What Goes Into an Appraisal?

Purchasing a home can be the most important transaction many people will ever make. It doesn't matter if a main residence, a second vacation property or a rental fixer upper, the purchase of real property is a detailed financial transaction that requires multiple parties to pull it all off.

Most people are familiar with the parties taking part in the transaction. The most recognizable face in the exchange is the real estate agent. Next, the mortgage company provides the financial capital needed to bankroll the transaction. And ensuring all details of the transaction are completed and that a clear title transfers to the buyer from the seller is the title company.

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So, what party is responsible for making sure the value of the real estate is consistent with the amount being paid? In comes the appraiser. We provide an unbiased opinion of what a buyer might expect to pay — or a seller receive — for a property, where both buyer and seller are informed parties. A licensed, certified, professional appraiser from Floyd Appraisal Works will ensure, you as an interested party, are informed.

Inspecting the subject property

To ascertain the true status of the property, it's our duty to first complete a thorough inspection. We must see aspects of the property first hand, such as the number of bedrooms and bathrooms, the location, and so on, to ensure they indeed are there and are in the condition a reasonable buyer would expect them to be. To ensure the stated size of the property has not been misrepresented and illustrate the layout of the property, the inspection often includes creating a sketch of the floorplan. Most importantly, the appraiser identifies any obvious amenities - or defects - that would have an impact on the value of the property.

Following the inspection, we use two or three approaches to determining the value of the property: paired sales analysis and, in the case of a rental property, an income approach.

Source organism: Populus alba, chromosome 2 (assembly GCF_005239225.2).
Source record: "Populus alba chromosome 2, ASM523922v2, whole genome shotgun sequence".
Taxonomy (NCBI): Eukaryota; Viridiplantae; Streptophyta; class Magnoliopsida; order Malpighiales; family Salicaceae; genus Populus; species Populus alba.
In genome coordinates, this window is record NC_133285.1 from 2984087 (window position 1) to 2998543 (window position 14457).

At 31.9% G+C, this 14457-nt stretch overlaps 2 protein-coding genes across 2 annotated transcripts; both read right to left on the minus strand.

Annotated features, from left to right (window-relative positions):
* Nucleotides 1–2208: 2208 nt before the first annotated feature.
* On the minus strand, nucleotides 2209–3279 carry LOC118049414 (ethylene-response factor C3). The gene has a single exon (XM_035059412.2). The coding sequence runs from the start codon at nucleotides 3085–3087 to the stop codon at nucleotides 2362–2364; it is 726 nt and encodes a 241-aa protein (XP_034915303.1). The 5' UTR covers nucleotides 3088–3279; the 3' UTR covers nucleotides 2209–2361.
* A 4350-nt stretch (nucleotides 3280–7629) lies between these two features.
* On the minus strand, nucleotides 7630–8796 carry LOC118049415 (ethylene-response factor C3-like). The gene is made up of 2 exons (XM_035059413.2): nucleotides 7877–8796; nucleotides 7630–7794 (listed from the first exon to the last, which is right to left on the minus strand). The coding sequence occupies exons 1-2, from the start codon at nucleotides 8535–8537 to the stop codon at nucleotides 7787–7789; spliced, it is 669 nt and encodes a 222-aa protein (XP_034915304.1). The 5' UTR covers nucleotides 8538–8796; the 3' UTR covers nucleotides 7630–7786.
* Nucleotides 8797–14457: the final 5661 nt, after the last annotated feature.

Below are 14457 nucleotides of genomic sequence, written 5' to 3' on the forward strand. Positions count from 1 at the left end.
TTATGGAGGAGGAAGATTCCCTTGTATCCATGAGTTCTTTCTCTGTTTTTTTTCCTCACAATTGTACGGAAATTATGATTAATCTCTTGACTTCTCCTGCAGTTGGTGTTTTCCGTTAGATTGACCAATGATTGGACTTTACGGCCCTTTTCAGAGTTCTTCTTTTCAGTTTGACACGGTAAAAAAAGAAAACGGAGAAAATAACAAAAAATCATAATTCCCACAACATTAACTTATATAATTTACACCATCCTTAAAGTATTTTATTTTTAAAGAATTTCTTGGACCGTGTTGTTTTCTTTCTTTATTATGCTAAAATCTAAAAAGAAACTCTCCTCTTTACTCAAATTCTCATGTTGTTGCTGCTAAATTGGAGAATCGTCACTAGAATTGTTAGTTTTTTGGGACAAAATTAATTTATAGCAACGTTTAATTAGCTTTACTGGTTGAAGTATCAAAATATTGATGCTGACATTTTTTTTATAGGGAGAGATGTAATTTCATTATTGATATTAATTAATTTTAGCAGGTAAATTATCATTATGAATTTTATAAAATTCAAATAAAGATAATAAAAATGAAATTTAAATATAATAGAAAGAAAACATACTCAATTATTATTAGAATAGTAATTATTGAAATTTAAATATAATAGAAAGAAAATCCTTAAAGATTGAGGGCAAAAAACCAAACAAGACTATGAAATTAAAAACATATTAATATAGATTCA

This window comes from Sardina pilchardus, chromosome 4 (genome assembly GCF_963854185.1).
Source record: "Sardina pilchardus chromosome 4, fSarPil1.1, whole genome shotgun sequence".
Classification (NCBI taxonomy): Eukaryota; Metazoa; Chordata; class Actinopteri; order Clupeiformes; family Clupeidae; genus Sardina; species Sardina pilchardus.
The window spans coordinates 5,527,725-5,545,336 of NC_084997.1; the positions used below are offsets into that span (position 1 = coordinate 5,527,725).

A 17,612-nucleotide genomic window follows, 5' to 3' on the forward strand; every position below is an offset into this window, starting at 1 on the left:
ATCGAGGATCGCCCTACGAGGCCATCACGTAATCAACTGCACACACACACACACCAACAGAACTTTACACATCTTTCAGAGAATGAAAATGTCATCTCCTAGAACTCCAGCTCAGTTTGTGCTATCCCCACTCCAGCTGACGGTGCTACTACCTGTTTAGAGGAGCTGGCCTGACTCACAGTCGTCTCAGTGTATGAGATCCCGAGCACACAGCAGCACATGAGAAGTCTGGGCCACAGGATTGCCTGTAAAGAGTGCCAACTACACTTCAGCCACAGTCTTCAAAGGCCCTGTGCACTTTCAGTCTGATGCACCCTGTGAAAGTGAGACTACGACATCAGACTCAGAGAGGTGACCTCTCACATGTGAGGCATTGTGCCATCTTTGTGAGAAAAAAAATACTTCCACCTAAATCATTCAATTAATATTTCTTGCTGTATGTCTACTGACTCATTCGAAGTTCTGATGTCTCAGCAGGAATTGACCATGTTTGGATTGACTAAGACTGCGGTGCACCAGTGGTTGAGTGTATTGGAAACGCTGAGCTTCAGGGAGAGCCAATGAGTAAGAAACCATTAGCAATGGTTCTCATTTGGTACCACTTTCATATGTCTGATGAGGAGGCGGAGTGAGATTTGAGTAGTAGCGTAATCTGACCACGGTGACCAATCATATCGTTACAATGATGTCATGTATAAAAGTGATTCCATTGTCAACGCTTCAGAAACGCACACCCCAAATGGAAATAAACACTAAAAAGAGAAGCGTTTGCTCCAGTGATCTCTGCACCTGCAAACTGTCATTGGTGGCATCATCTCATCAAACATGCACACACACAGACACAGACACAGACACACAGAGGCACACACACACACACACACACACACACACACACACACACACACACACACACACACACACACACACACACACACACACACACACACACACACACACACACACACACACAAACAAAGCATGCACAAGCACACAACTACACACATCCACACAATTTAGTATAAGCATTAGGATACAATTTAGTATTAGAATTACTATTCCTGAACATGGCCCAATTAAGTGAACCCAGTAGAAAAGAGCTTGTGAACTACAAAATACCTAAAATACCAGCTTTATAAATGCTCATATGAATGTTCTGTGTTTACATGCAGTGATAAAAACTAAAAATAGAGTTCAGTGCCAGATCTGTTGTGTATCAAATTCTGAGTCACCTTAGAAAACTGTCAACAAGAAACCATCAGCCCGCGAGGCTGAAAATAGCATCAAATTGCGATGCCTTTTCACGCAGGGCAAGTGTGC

Cost Approach

This is where the appraiser uses information on local building costs, labor rates and other factors to ascertain how much it would cost to construct a property similar to the one being appraised. This figure usually sets the maximum on what a property would sell for. It's also the least used method.

Analyzing Comparable Sales

Appraisers get to know the subdivisions in which they appraise. They thoroughly understand the value of specific features to the residents of that area. Then, the appraiser researches recent transactions in close proximity to the subject and finds properties which are 'comparable' to the home being appraised. By assigning a dollar value to certain items such as remodeled rooms, types of flooring, energy efficient items, patios and porches, or extra storage space, we adjust the comparable properties so that they are more accurately in line with the features of subject.

  • For example, if the comparable has an extra half bath that the subject doesn't, the appraiser may deduct the value of that half bath from the sales price of the comparable home.
  • However, in the case where the subject has something such as an extra half bath that a comparable doesn't have, the appraiser might add the value of that bath to the comparable property.

A true estimate of what the subject might sell for can only be determined once all differences between the comps and the subject have been evaluated. When it comes to knowing the true value of features of homes in Hohenwald and Lewis, Floyd Appraisal Works can't be beat. This approach to value is commonly given the most importance when an appraisal is for a home exchange.

Valuation Using the Income Approach

A third way of valuing real estate is sometimes used when a neighborhood has a reasonable number of rental properties. In this scenario, the amount of income the property produces is taken into consideration along with other rents in the area for comparable properties to derive the current value.

Reconciliation

Analyzing the data from all applicable approaches, the appraiser is then ready to document an estimated market value for the subject property. The estimate of value at the bottom of the appraisal report is not necessarily what's being paid for the property even though it is likely the best indication of what a property is worth. It's not uncommon for prices to be driven up or down by extenuating circumstances like the motivation or urgency of a seller or 'bidding wars'. Regardless, the appraised value is often used as a guideline for lenders who don't want to loan a buyer more money than the property is actually worth. Here's what it all boils down to, an appraiser from Floyd Appraisal Works will guarantee you attain the most fair and balanced property value, so you can make wise real estate decisions.